If you know you need 50 to 100 hours per year and are willing to pay up front for hours, the benefits could be very interesting for your family office, giving your family units predictability and the ability to simulate aircraft ownership with much of the standardization without the monthly overhead.


Fractional Shares

The first on-ramp to ownership is fractional ownership. This model was first introduced by Netjets in 1986 with a fleet of ten Citation aircraft - and the rest is history. Borrowing from the hotel timeshare craze in the 1980s, Netjets aimed to bring the same kind of "shared ownership" experience to the aviation market.

This option continues to be very popular today and is usually sought after by family offices, corporations and high net-worth individuals who want an ownership experience but who aren't quite ready to be fully burdened by all of the costs incurred by an aircraft owner.

For corporations, the share is a depreciable asset and is able to be resold after a period of time (usually five years). Fractional companies sell shares in 1/4, 1/8 and 1/2 increments, and charge a monthly management fee to cover crew, insurance and maintenance costs. There is also an hourly flight charge to cover fuel and other fees.

If your families are flying 100 to 200 hours per year, want a very predictable flying experience and a "one call does it all" option, then fractional ownership might be for you. If you own a corporation, tax benefits may also exist.


Leasing is In

While the vast majority of full time operators of aircraft own their assets, many are choosing to lease for a variety of reasons.

This option is for the family office or corporation that is ready for full-time control of an aircraft, but for specific reasons are not wanting to actually own the asset.

Several reasons exists for this: first, a family office may wish to avoid asset volatility and reduce upfront capital investment. Second, a family or corporation may want to only pay use-tax by the hour rather than a large, one-time sales tax on a comparable purchase.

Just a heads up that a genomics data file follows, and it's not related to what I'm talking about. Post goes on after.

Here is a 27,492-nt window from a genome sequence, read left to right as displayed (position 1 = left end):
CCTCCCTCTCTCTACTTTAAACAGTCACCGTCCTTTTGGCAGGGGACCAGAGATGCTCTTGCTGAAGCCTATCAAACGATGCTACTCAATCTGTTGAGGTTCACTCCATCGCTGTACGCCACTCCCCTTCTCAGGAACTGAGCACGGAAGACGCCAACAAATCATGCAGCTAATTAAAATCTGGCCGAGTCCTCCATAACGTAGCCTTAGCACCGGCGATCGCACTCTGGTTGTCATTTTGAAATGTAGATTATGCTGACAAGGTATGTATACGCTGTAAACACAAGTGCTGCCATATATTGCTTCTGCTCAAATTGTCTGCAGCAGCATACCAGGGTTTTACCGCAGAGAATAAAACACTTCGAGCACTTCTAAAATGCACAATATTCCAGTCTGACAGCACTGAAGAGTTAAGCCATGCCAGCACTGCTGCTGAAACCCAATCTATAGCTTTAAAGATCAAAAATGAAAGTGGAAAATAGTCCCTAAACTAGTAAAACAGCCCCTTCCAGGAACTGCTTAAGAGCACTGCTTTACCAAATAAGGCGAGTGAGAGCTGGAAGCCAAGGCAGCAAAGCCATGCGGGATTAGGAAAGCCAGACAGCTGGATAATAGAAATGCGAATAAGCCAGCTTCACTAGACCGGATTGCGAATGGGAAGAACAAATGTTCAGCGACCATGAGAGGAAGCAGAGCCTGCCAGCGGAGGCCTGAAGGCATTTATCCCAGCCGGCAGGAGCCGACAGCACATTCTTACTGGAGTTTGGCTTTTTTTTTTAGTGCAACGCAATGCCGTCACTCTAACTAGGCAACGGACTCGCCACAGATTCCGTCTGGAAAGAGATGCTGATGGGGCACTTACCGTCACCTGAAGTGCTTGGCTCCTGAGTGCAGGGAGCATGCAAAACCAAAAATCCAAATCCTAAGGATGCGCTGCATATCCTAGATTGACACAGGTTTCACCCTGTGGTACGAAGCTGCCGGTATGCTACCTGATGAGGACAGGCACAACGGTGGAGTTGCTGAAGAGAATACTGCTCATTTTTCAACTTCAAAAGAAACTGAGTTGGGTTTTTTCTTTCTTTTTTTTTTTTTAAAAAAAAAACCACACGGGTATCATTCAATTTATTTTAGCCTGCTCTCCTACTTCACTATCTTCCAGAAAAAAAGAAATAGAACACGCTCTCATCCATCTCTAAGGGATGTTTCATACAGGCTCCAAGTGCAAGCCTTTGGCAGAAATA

Or perhaps they just want to "try before buying" - using an aircraft for a year or two before committing to that model long-term.

These and other reasons are driving more family offices to lease rather than buy. It is a great option for those flying more than 200 hours per year, but not quite ready to say commit for a longer period of time.


Whole Ownership

 The opposite end of the spectrum from On-Demand Charter is Whole Ownership. This is where family offices and corporations end up after carefully determining that they want full control of their asset, can use the aircraft full-time and are ready for the expense & responsibilities of this commitment.

 High net worth families are rarely composed of one family unit, but instead can be anywhere from four to ten family units who share amenities managed by the family office - from vacation homes to marine assets to aircraft.

 Much more than just an aircraft, what the family has, in reality, is an aviation program in order to facilitate the lifestyles of the family members.

Aviation provides the random-access, on-demand mobility necessary to allow each family member to get more out of their time, allowing them to do more by leveraging their time accordingly.

 With whole ownership, the family or corporation has complete freedom to operate the aircraft themselves or hire a professional management company to run the whole aviation program for them.

 Some reasons for using a management company are bulk discounts on fuel, insurance, parts and maintenance.

 Other reasons include a 24/7 operations & dispatch center, maintenance control and safety oversight. Streamlined hiring processes exist for crewmembers and backup aircraft can be sourced in the event your plane is in maintenance or already flying on another trip.

 Reasons for having an-house flight department are maintaining more control of the operation, which may just reflect the philosophical bent of the family: owning versus outsourcing.